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IRRIGATION IN WEST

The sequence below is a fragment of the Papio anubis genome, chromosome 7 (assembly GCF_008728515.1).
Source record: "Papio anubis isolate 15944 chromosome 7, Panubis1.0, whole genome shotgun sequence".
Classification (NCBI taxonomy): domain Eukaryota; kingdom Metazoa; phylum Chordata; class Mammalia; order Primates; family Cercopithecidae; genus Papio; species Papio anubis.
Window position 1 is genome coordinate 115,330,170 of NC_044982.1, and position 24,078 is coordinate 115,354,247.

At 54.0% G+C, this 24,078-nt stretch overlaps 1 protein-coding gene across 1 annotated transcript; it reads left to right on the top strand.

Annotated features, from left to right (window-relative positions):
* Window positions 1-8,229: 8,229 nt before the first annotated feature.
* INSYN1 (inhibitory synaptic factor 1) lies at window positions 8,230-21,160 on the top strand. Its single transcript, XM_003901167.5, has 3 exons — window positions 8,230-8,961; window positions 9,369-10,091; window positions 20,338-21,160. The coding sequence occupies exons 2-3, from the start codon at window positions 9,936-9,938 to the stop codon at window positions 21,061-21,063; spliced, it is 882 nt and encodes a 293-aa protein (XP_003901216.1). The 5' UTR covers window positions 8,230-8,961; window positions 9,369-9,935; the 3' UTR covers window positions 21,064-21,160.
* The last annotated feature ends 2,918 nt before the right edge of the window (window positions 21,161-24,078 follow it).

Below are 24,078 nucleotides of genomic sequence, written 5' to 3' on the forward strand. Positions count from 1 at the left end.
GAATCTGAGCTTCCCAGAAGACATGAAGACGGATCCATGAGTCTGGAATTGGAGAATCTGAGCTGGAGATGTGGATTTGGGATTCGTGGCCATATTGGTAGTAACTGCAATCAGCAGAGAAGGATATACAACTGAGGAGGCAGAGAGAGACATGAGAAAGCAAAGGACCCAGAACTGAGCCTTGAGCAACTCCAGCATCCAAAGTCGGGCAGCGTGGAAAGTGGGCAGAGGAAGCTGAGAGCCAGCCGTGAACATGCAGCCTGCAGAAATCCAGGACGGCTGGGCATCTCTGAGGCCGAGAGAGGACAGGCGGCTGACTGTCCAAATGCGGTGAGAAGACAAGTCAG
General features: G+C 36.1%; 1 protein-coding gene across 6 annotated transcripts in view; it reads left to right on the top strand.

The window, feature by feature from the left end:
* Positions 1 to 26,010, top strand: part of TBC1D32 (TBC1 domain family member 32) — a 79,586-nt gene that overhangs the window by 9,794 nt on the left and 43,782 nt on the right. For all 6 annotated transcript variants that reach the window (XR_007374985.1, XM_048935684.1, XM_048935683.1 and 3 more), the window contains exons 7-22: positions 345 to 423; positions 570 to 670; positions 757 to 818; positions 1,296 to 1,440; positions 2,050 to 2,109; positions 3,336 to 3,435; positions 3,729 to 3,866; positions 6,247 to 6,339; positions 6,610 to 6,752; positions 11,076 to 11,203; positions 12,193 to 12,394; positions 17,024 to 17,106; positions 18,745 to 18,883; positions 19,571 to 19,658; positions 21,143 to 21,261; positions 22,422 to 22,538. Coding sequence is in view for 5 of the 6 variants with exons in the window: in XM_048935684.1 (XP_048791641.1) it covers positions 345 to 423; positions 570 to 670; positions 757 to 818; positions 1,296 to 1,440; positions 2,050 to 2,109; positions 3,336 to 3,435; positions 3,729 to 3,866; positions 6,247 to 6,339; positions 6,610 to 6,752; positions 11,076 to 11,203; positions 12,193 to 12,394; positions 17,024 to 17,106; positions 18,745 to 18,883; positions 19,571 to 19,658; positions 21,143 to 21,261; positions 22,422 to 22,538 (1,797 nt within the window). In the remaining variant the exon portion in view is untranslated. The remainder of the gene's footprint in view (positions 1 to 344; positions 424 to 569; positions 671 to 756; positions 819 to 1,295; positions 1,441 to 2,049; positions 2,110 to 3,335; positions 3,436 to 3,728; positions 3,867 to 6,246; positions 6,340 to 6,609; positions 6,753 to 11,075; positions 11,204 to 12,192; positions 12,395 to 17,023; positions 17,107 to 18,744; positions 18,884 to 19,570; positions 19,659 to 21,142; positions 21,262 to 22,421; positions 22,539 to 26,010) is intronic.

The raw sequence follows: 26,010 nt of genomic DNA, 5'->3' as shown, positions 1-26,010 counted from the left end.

Desert of Ten Years Ago Now Blossoms Like the Green Bay Tree BRINGING IN WATER BY RIVER 240 MILES Russians and Japanese Best Beet * Growers—Thousands of Stacks of Alfalfa Now in Fields in Eastern Colorado By f\ M. STANLEY Manzanola, Col.,' September l.—(Spe cial.)— Irrigation if* wonderfully impressive to the man who has never witnessed the 'operations of that system of farming. | It is developed to its highest efficiency fin this portion of the Arkansas river valley. Water has been so plentiful this year that everything is flourishing except from •ome damage done to various crops by the grasshopper and to some of the canta loupe fields by rust, the rust being caused. 'According to general belief, by too much water. One of the main irrigation ditches from the Arkansas river runs through the heart of this town, so that It nearly always lhas plenty of water for Its crops, though 1 Rocky Ford, a few miles further down the river, has wrhat is known as a “first water right.” This means that Rocky Ford can take water out of the river as long as there is a drop available. In years when water is scarcer this is an invalu able asset to Rocky Ford. Bring Water 24 Miles Ordway, 18 miles away from here, also gAts its water from the Arkansas river. Ordway has the added advantage of own ing Twin Ijfikes, which are 240 miles away, up in the Rockies near the source of the Arkansas river. When water gets scarce Ordway turns water from her lakes into the Arkansas river and It flows down 240 miles, where she Is allowed to divert It from the river Into her main irrigation canal. She is not allowed, how ever. to take out more than 90 per cent of the amount she turns into the river. From the main canal lateral ditches run Into various farming sections and from these laterals still smaller ditches carry the water to the crops. Water gates f?uage the amount each farmer can take out and the time of day he shall get bis water and inspectors rigidly enforce rthe rules to see that no man get.4* more £han his share. Water Distribution by Gravity Most of the irrigation water moves by gravitation but there are exceptions, not ably in this town of Manzanola. A big water wheel which looks like the paddle wheel of a big stern-wheeler steamboat, extends across the main irrigation canal. The current of the water turns the wheel and large cups on the end of each paddle elevate the water about 12 feet and pour it into a smaller lateral ditch at the high er elevation. The Arkansas is a fickle river and it seems a pity that the tremendous volume of water which comes down from the mountains during the spring freshets can not be conserved for use during the sum mer. when the river sometimes gets so low that it is little more than knee deep and scarcely 10 feet wide. Since I was here 12 years ago the river bas completely changed its course and Is probably a quarter of a mile further from this town than it was at that time. ^The bridge over the river a few years •**& .now stands high and dry and of no j wrhile a new one has been construct ed across the present channel. Random Rates Hundreds of Russians, Japanese and W exicans are employed on the farms in this valley. Russians and Japanese are said to be best at raising sugar beets. Much of the work lias to be done on hands and knees in the field and native Americans will not do It. Negroes have been repeatedly tried at this kind of work but will not stick. There are few of them in the valley. Birmingham figures in a popular joke In tills section on the Ford automobile. Jt is credited to a negro coming from Birmingham to Pueblo and has been re peated to me nearly a dozen times al ready. Bees do well here and good prices for honey are expected this year because su gar is advancing so rapidly. Only about 400 hives can be placed in a single bee yard because this number of •bees gathers all the available honey with tn their range. Electric power by high tension trans mission from Pueblo covers this whole valley section. Alfalfa mills which mangle the hay and grind it Into a fibrous meal for stock feed do a big business. Thousands of tons, however, are baled each season and shipped in this form. Children Cry FOR FLETCHER’S CASTO R I A SCHOOLS AND COLLEGES •f BELMONT COLLEGE (aJtTyesr) WARD SEMINARY (00th year). BUR 14_XTH, Pre*. J D. BLANTOH, Vice Prei. Opens Best. 84th in balf-miUlon-dollar plant. New build ' |ng«, modern school hall, gymnasium, swimmir pool, fete. IS schools—Including Academic, College I’r* para lory. Music, Art, Domestic Science, Expression and physical Education. Students from over no states. Sep arate ball for girls under 14. Certificate privileges. At r tendsneolimited. 6end for catalog and view book. Mlt« laiitT. Hm“«, Registrar, Box 13, Nashville, Teas. ■ _ -- f - (ATHENS COLLEGE, ATHENS, ALABAMA r tOVIBNU IY WOMIN-FOH (IRL* ANO WOMEN . A CaJlf if 'A" Crrada. I f’lnaUnl half war between Birmingham and Nashtilla. hk th* foothills of north Alabama. . ., 1 Haw School af lluah. special advantage* to Fine Arts Not chasp." but thorough. Fall tana ijpgHg September Uk 1914. Writ# far catalog* MAST NORMAN MOORE, Fnadul, Athaaa, Ala. | ' .. . Fassifern, Hendersonville, N. C. A HOME SCHOOL FOR UIRLS Accredited hr flic Southern Association of College* and by the Vul t veralty of North Carolina. r' Teacher* with degree* oe diploma* from leading college*. Including Cambridge llolveralty, England) Hoyal I'nlveratty of Ireland, and llryn , Mawr College. S' Art, Plano, Voire Training, Night Singing, Dumeatle Art. With Increased facilities and Improved euulpmrnt, Kaaalfrrn will he Ilk opened September 29, 1014, In Hriideraoavllle, one of the moat beautiful, healthful anti attractive towns of weatern Carolina. H For particular* write ta the prlnrlpul, MISS KATE SHIPP, lklucoloton, N- C. |Si. Or call upon the aaalataat principal, Mlaa C. A. Hooper, 4(11# tiulnlau Avenue, Birmingham SOME FRESH STORIES OF EUROPE’S GREAT WAR The Turcos At Charleroi The New York Sun's Paris corre spondent cabled fiom London; Stories of the remarkable work ,ol the Chasseurs d'Afrique in their attack on the Kaiser’s Prussian guard con tinue. A wounded officer who served with the Turcos of Charleroi and whe arrived here today said: "We were attacked by lon.oon of thi enemy. We were their inferiors ir numbers, but in valor greatly theii superiors. Throughout the entire tinu that tiie terrible fight lasted my men were absolutely unshaken. Sometime? we had the advantage and at others wc had to faH hack hurriedly. Twice wc entered Charleroi and fwice we had tc abandon the town, the suburbs of which were occupied by enormous contin gents of Germans. The moment ar rived when it became necessary to settle the question. “‘Give them the Turcos!’ shouted our colonel. Then the avalanche began. It was a mad rush. Fifteen hundred meters away were the men of the Prus sian guards, extended over a. front of one kilometer. Suddenly from the borders of a little wood which masked mitrailleuse companies there broke a fusillade of bullets which mowed down our ranks, but the Turcos and couavefi to the strains of the “Marseillaise,” swept steadily forward. “When they arrived within a few meters of the Prussian guards the machine gun filing ceased and the Turcos began an awful bayonet en counter. The men were fighting like furies, using the butt ends of their rifles and shooting right and left with their revolvers. “My men hurled themselves on the Germans before them. The columns of Wilhelm Jl were nothing but little children. They fell like flies and their blood flowed like fountains on all sides. The poor fellows lost their heads, threw their arms away and fled. “Nei^Charleroi our enemies installed a battery of machine guns in the belfry of a church. They then hoisted a white flag and the Red Cross ensign. Our troops, suspecting nothing, reached the vicinity of the church and then the Herman bandits began to turn the handles of their machine guns and pour death into us. That is how they make war." li_i _a a %«_ London Cable to the New York Sun. Writing to his brother in England, Sergeant Loftus tells of his experiences at Mon8. He says: “It came unexpectedly at a time when we had given up any hope of seeing the Germans. Just after re veille our cavalry pickets fell back( re porting the approach of the enemy In force. “As we lay in the trenches our ar tillery opened on them In fine style and soon they returned the compliment. They were a long time finding the range. After about half an hour their infantry came into view. They were in solid squares, standing out sharply against the sky line. You could not help hitting them. “We lay in our trenches without a sound and they crept nearer and nearer. Then our officers gave the word, a sheet of flame flickered along the trenches, and a stream of bullets tore through the advancing mass. The}' seemed to stagger like drunken men, suddenly hit between the eyes, and then made a run at us. Halfway across the open another volley tore through their ranks. “Uy this time our artillery began dropping shells among fliem, and then they broke into open formation, rush ing like mad toward the trenches. On our loft the Germans fell back in con fusion and lay down wherever cover was available. We gave them no rest and soon they were again in flight. Rush Follows Rush “Then came more furious shelling of our trenches and another mad rush across the open on our front. This time they were strongly supported by cav alry who suffered terribly, but came right up to our lines. “We received them In the good old way, the front ranks with tHe bayonet, ami the rear ranks keeping up an inces sant fire, and after a hard tussel they retired hastily. Just as they thought themselves safe our mounted men swooped down on them, cutting right and left. •‘This sort of thing went on through the whole day without bringing the Germans any nearer to shifting 11s. “After the last attack, we lay down to sleep in our clothes, but before sun rise were told to abandon our posi tion. Nobody knew why we had to, but we obeyed without a murmur. The enemy’s cavalry, evidently misunder standing our action, came down on us again I11 force, hut our men behaved very well, and the Germans gave it up as a had job.” The Daily Mail said editorially this morning: “The concentration of the Germans in immense strength to crush the small British force is now an established fact. The result of the fighting which followed this concentration is not yet fully known. The latest report only brings events/to Wednesday, on which (late our two army corps were engaged by no fewer than five German corps and two cavalry di visions. These were stupendous odds as each individual German corps is stronger than a British corps. Fight At Odds 3 to 1 “Odds of three to one can only be with stood by the superlative valor which the British have Shown and good fortune, which no human courage can guarantee. Reinforcements are essential and in abun dant numbers, as it is evident that the strength of the German armleR has been markedly undefestlniated. The Germans are known to have called on every avail able man, and Germany is now believed to have thrown a very large part of her enormous forces in Belgium into northern France. “The Indian troops who have been sent to France will not go very far. The whole energy of the British race must be employed. The nation must arm and pi-cpare on a colossal scale and send every man and gun that can be spared here and now to the decisive point in France.” German Methods Defended London Cable to Cleveland Plain Dealer. Hilaire Belloc, graduate of Oxford uni versity. an officer for many years in the French artillery and now a university professor, and most famous military critic in Europe, writes: "The operations of an invading army in a hostile country are invariably at tended by more or less wanton destruc tion and slaughter, because the frenzy and passions of the populace incite dread ful retaliation. One recalls at the time, told of Sherman’s march from Atlanta to the sea. with its frightful destruction of property to break the resistance of the south and end the civil war; on Sheridan’s cavalry raid through the Shenandoah val ley, <»f which Sheridan himself afterward is reported to have said: ^ "if a crow flies over this valley now he will have to carry his own . subsis tence." The American soldiers were never, in deed, accused of slaving women, children or other noncombatants, but the delib erate destruction of towns and sources of subsistence sometimes was unavoid able. That’s what Sherman meant when he said: "War is hell." Colonel Belloc writes in Land and Water: Strictly speaking, all operations of war depend for their success upon the moral effect. Excepting that operation by which a hostile force is completely surrounded and may be exterminated, in every case you obtain your success over your enemy o** the survivors among your enemy by reducing them to a condition of mind in which their opposition is inef fective. Action Calculated "Now that is what we see in the pres ent campaign. The Kaiser's commanders have carefully estimated and Intend to ap ply this factor of moral effect apart from direct action. I do not say their estimate is just, hut I do say their action here is calculated. "Thus by marching through Brussels, the. German commanders added a full day’s fatigue and a full day’s delay to the great body of their troops. Among the 350,000 soldiers shown there was one entire fresh army corps. The p6puta.ee of Brussels gazed upon men in spick, span uniforms marching in the goose parade step. "This was not a piece of empty the atricallsm. The undefeated Belgian army had only just been withdrawn toward Ant werp. The populace was certain to carry stories of the German numbers, weight apd condition. "Jts effect was calculated beforehand. That effect has been in part attained. "No one reading the papers last Thurs day can doubt that the German parade through Brussels did in some degree, per haps .less than the German commanders hope, affect the spirit of their opponents. "It is exactly the same with the much graver policy of torture and murder. The German troops have direct orders from their superiors to clear any object before them and break the resistance on the part of the civilian population, even though such resistance consists only of women, elderly men and children. "Since their elderly men, women and children have no organization, the terror inspired by the fate of a few individuals overwhelms all the rest, convincing them of the hopelessness of resistance. "I do not say this is wise of the Ger mans. Personally, I think it is handi capping them politically and probably will later on in a military way, but the poinf to remember is these actions are ealeu* lated actions. "Utter fear and nonresistance on the part of the entire population of civilians in southern Belgium, and now in France in the last few days, encouraged the Ger man commanders to bellieve these meth ods have a military value. They will be pursued in France, and should a force land in England the same methods will follow. Ransoming ot towns “The same rule applies to ransoming of towns. It Is not the town which is ter rorized, but the financial power of the enemy. This is much more cowardly than the enemies’ hearts. Take the $50, 000,000 levied on Belgian towns this wek. England and France have immediately granted this sum to Belgium as a loan, which means that Germany, by her suc cessful occupation of Belgium, has al ready fined her principal opponents $50, 000,000 and has inspired in the minds of those putting cosmopolitan finance above human life the dread of further loss “Germany knows how powerful these men are. Finally’. Germany Is certainly counting on the moral effect of the occu pation of the seacoast. There is nothing to prevent small detached bodies of Ger man armies, specially strong in cavalry, from occupying Ostend, Dunkirk, Calais and Boulogne, nothing except a decisive battle adverse to the German army. “If the Germans are successful in the long battle on the. northern frontier of France, they will certainly occupy ports In the Straits of Dover. Relying as we do upon our fleet, we can tell ourselves all sorts of consoling things concerning such occupations. “Nevertheless, the presence of German troops on the further side of the. ^traits of Dover would profoundly affect the state of mind of the allies.” Speaking of the Russian advance against Germany from the east and north, Belloc says: “The only decisive success thus far ob tained is the battle of Gumbinnen, 25 miles from the frontier. Russian mobili zation provides three successive relays upon the enemy. Germany’s best troops were sent against the French frontier. The Russians have taken Tilsit and Koe nigsberg, besides capturing a number of field guns. “Polish East Prussia Is now dominated by Russian forces, but the reader must not assume that the Russian advance will continue like the successful invading army in the west. “No prediction can be made of the time the Russians will get to Posen. 150 miles from Berlin, until the Vistula river is successfully crossed. The roads arc very bad. Weeks of rain turn them into a morass. There is no adequate railway system and the transportation of supplies Is extremely’ slow’ and difficult. “By the time the Russians reach the line of the Vistula Austrian pressure from the south may become s*rious. When this river Is passed the Invaders will find themselves In territory much easier because it is now certain the Polish population will favor the Russian ad vance. “The racial relations underlying this in vasion are exceedingly important, but there are yet several weeks of time neces sary before the Russian advance can get far enough westward to compel the Ger mans to withdraw tlielr forces from the French frontier to prevent the Russian advance on Berlin.” G. A. R. VETERANS ENJOY EXCURSION Detroit, Siptember 1.—An excursion trip on the (Detroit river was the prin cipal event on today's programme of the forty-eighth national encampment of tlie Grand Army of the Republic. At a semi-official meeting tonight Gov. Woodbrldge N. Ferris welcomes the aged soldiers to Michigan. Meetings were held today by the following organizations affiliated with the G. A. R.: The Association of Army Nurses of lha. Civil War, Daughters of Veterans, Advisory Council of the Iaadies of the G. A. R„ Sens of Veterans, the Union ex-Prlsoners of War. Naval Stores Receipts Are Eligible Securities Washington, September 1.—(Special.) Following his ruling that notes Becured by warehouse receipts for cotton should be made eligible as a basis for the Is sue of national bank currency at 76 pet cut of their face value, Secretary Mc Adoo today made the same ruling as to naval store, “to a reasonable ex tent.’ This recognition on vala stores waa urged by former Governor Jen nings of Florida at the recent “cotton conference." BY GERMAN PEOPLE Americans Reaching Rotter dam From War Zone Tell of Conditions ABUSE AND DANGER DUE TO EXCITEMENT Emperor Took Care to See Foreigners Protected and Especial Con sideration Was Given Americans Rotterdam, August 21.—(Correspond ence of the Associated Press.)—Amer icans who found themselves In Ger many during the first few days of the European war Were In nowise mo lested, and the German government took every step to protect them. This Is the suhHtaYice of statements made here by Americans returning from Germany. Several instances of abuse and per sonal danger were recorded, however, but in every case the excitement inci dent to the declaration of war, mobili zation and resulting high spirit of the people were responsible. Then. too. the few cases recited to the Associated Press correspondent occurred in out of the way places, and persons touring the empire in automobiles were the princi pal sufferers. German villagers unab’e to distinguish t7ie American from the English, stoned travelers, threatened them and molested them iVi hotels, hut as soon as it had been made clear that the victims of their wrath were Amer icans the most complete apologies were offered. In most cases the offenders were immediately arrested and sum marily punished. “On August r, the German Emperor himself is said to have issued a decree according to which the burgomasters all over the empire were to be held personally responsible for all barm be falling foreigners, especially Amer icans. There is every reason to be lieve from the accounts told by Amer ican refugees, that the Germans went out of their way to take care of the visitors from the United States. It must be said, however, that they were subjected to the severe military rules so suddenly applied and that those without passports were in some cases detained until identification had been accomplished. But even this necessary process was never attended with the usual brusqueness of the German of ficial. Americans by the score maintain that they had never though German officials could be as polite as they showed themselves. Americans in cities had not diffi culties of any sort. They were warned to keep off the streets after sundown because t lie lower classes, it was feared, might mistake them for Eng lish. But after a few days this was no longer necessary, and while the Americans had been told, in most cases politely requested, to leave Germany at their first opportunity, no pressure for their departure was applied. Up to about August 5 it was diffi cult to obtain money in Germany on American paper of any sort. It was soon renllzed, however, that all American drafts, notes and letters of credit ol standing were good and alter that if was a comparatively easy matter to si cure money. Many banks limited the dally allowance of Americans to about $20. I’ersons who found it impossible to realize on paper in their possession 1 MA\/// fhlHl .AU were given credit by the hotel and hoarding house proprietors. Those who were-caught while en route wero given accommodations in most cases on the promise that they would mall the amount of the bill from the United States. Rooms for Americans The Bristol hotel at Berlin, for In stance, turned 150 rooms over to Amer icans absolutely free of charge, and those who failed to get rooms at ho tels were taken in by families. Similar reports were made by Americans from other parts of the empire. The cities in which Americans were especially well treated are Berlin, Munich. Frank ford-on-Main, Cologne, Hamburg, Dres den, Leipzig, Magdaburg. The many health resorts and virtually ever other Place where familiarity with American and Knglish touvists made distinction net ween them possible. Many Americans here assert that the KiigUsh tourists In Germany had 11+He cause for complaint. A party of them stranded at Cologne was put up free of charge by a prominent hotel there. Women and males not of military age Here permitted to pass over the Hol land border without trouble, though examination of them was not carried °n with the consideration shown tour ists from the United States. Much baggage of Americans had to he abandoned. Much of the rolling stock of the railways was in the hands of the military and needed for the transportation of troops. For this rea son little baggage could be carried on trains. It has been learned, however, the responsible German express firms look charge of the baggage and that all of it, if properly labeled, can be re covered easily. The American refugees at Rotter dam were unanimous in their praise of the Germans'and the closest canvass by the Associated Press# correspondent showed not a singte instance In what an American had a complaint to make. Only one Instance was brought to his attention, that of a naturalized native of German Lorraine. The man had been home for a visit when war was de clared and was drafted to serve In the Landsturm. for which his age made him liable. After working for two days at trench digging he was discharged, the excuse of the officials being that they had believed the man’s naturali zation papers were spurious. Most prominent American travelers in Ger many were given a sort of "laissez partier,” or passport, which, in most cases, exempted them even from hav ing their baggage inspected. At the Newspaper Club The following out-of-town visitors registered at the presB club yesterday: K. G. Abernathy of Pulaski, Tenn., J. W. Tusker of Pulaski, Tenn., E. R. Spies of Chicago, E. E. Eagle of Selma. ■Fames DuBose of Atlanta, F\ M. Taylor of Dallas, Tex., E. S. Howard of Syla cauga, Charles Horton of Ailceville, George M. Thomas of Nashville, Hon. L. W. Arnett of Covington, Ky., Wil liam H. Rogers, Jr., of Raleigh, N. C., Col. D./G. Cravens of Sewanee, Tenn., J. E. Wilkinson of Selma, Dr. T. L*. Ledbetter of Cleveland, James J. Winn of Clayton, L. T. Miller of Atlanta, A. R. Hunhke of Chicago, G. E. Hill of Blanche, Kit W. Harwell of Cedar Bluff; D. H. C. Wowe of Cedar Bluff, J. H. Rogers of Talaldega, A. E. Bartlett of 'i aliadega.' E. H. Freeman of Monte vallo, M. W. Freeman of Bessemer, W. K. MeClung of Collinsville, Harry Sea man of Jasper, G. M. Riser of Chil dersburg, G. R. Powell of Childersburg, George Moody of Childersburg, W. D. Putnam of Fayette, R. S. Smith of Bankston. J. W. R. Jones of Blount Springs, Tom Hubbard of Albertville. F. C. Marquis of Dora, T. J. McCabe of Dora, C. H. Jones of Dora, L. Becker of Jasper, Basil E. Kennedy of Fayette, J. F. Watson of Jackson, Tenn., S. H. Hill of Carrollton. Roy G. Pooker of Atlanta, Norman H. Johnson of Rich mond. Marriage Licenses The following marriage licenses were yesterday recorded in the office of the probate junge: W. A. Summers, Avondale, to Miss Maude Goodwin. P. G. Wilson, Squaw Shoals, to Mrs. Let ha Parker. * 11. Lee, Jett, to Miss Beulah Sum merlin. Willard Osoie Oliver, Birmingham, tc Miss Annie Mims. William Compton, Sulphur Springs, to [Miss Claudio E. Mitchell. r—.. ..—.. Let your good judg ment lead you to these Hart Schaflner & Marx . Good clothes bargains Among this vast assortment of spring and ! summer suits there’s bound to be one to t please your fancy and tickle your pocket book. Here are the “Last Call” Prices f $1 PZ Buys H- s- & M* L 1 O ££ $25.00 | Buys H. S. & M. 4 ZU $32.50 1 «r| Buys H. S. & M. dD St- $37.50 All sizes, all materials, all colorings. M. WEIL & bro. «, 1915-1917 First Avenue . . .... <* The Home of Hart Schaffner & Marx Clothes Twenty-Nine Arrests With 23 Convictions—175 Ani mals Destroyed The following report of the past four months work of the Birmingham Hu mane society was made public yester day by the city commission: Cases investigated and properly 'at tended to, 434: cases referred to city commissioners, 4: welfare department. 2: Associated Chari.ies, 2; juvenile court, 3: cruelty to aged man. 1; cruel ty to aged woman, 1; one man (col ored) sent to Hilman hospital; one man (colored) sent to almshouse: one wom an (colored) sent to almshouse. Cruelty to children, 15; cruelty to children (colored), 15. Arrests, 29: convictions. 23. Animals humanely destroyed, 175; horses humanely destroyed, 20; mules humanely destroyed, 9; dogs on com plain* destroyed. 60; dogs electrocuted, 48: destroying in all 108 dogs in four months; puppies chloroformed, II; cats chloroformed, 12; kittens chloroformed, 19; warnings given. 231: turtles de stroyed, 2; overcrowded coops for geese land chickens, 28; cruelty to cow and calf; .horses at work inspected, 266;^ IB from service, 9; to veterinary, 6; mules at work Inspected, 269; from service, BE 8; to veterinary, 5; overloaded teamz^ i|B 12; high checking, 4. V ||||| INSPECTOR MAKES I MONTHLY REPORT M Six Hundred and Forty-One Inspect fl lions of Plumbing During August H by Eckerle’s Department ^B Plumbing Inspector Charles E. Eckerls IB made his monthly report for August to ^ IB Judge A. O. Lane, city commissioner, yes- IB terday, as follows: ||| "Plumbing inspections made, 641; j^B plumbing permits issued, 192; plumbing, wm permits issued (extra), 110; charge iBJ ^B plumbing deposit, $943. j|||| "Receipts, $943; salaries, $681.66; net ^^B gain. $261.44. •’Plumbing inspections made by the foW^^Bfls lowing inspectors: \Y. H. Proctor, lOlck^^H R. G. Westbrook, 165; Albert Cox, 161; \V. -^B A. Finley, 154. Total, 641. jj|| "Special inspections made on insani- ^^^B tary plumbing and called on jobs plumbers, 110. Arrests, 1; convictions, tines, $5." ' jB An Irrepressible Influence U From the Washington Star. ^ i M "There’s no way to beat the societal I game," said the man of simple ideals. ■ "Have you tried it?" I "Yes. 1 persuaded ray wife and daugh ters there is nothing in society. Ho they^, jS called in some of their society friends amJr organized an anti-society club that give*!. ^B the handsomest receptions and dances in town." —„AW 11 i OH WIMlIMM >■ lllllll HU "NATIONAL HERO SERIES” NO. O Admiral de Ruyter— Greatest of Holland’s Sea Captains C: our own Paul Jones, de Ruyter knew no such word as surrender. His life from boyhood up was one constant battle against the enemies of his country. He defeated the proud English navy in two wars. One of his sea battles with the English fleet lasted four solid days, and ended with foe advantage resting with de Ruyter. Later he fought several great naval duds against the combined English and French fleets, and while his victories were not decisive, he won for Holland undying glory. The great de Ruyter abhorred tyranny of every kind, just as do die Hollanders of today. When prohibitory enactments are proposed to those of the Wood of Holland they vole to a man against it.They are wherever found unalterably opposed to any legis lation which would make the m any suffer for the faults of a. few. Hollanders know that there is no evil in the bailey brews and light wines of their fathers—EVIL ONLY IS IN THE MAN WHO MISUSES THEM. In America we have thousands of these splendid people, and Ffersonal Liberty always obtains where they reside, for $7 yean Anheuser-Busch have enjoyed the trade of those of Holland blood because every day of these o years has been devoted to the honest brewing of Barley-Malt and Hop brews. It is not to be wondered that 7,500 people are daily required to keep pace with the natural demand for Budweiser. Its sales exceed those of any other beer by millions of bodes. ANHEUSER-BUSCH • ST. LOUIS, USA. Bottled only at the home plant. 1 . ; '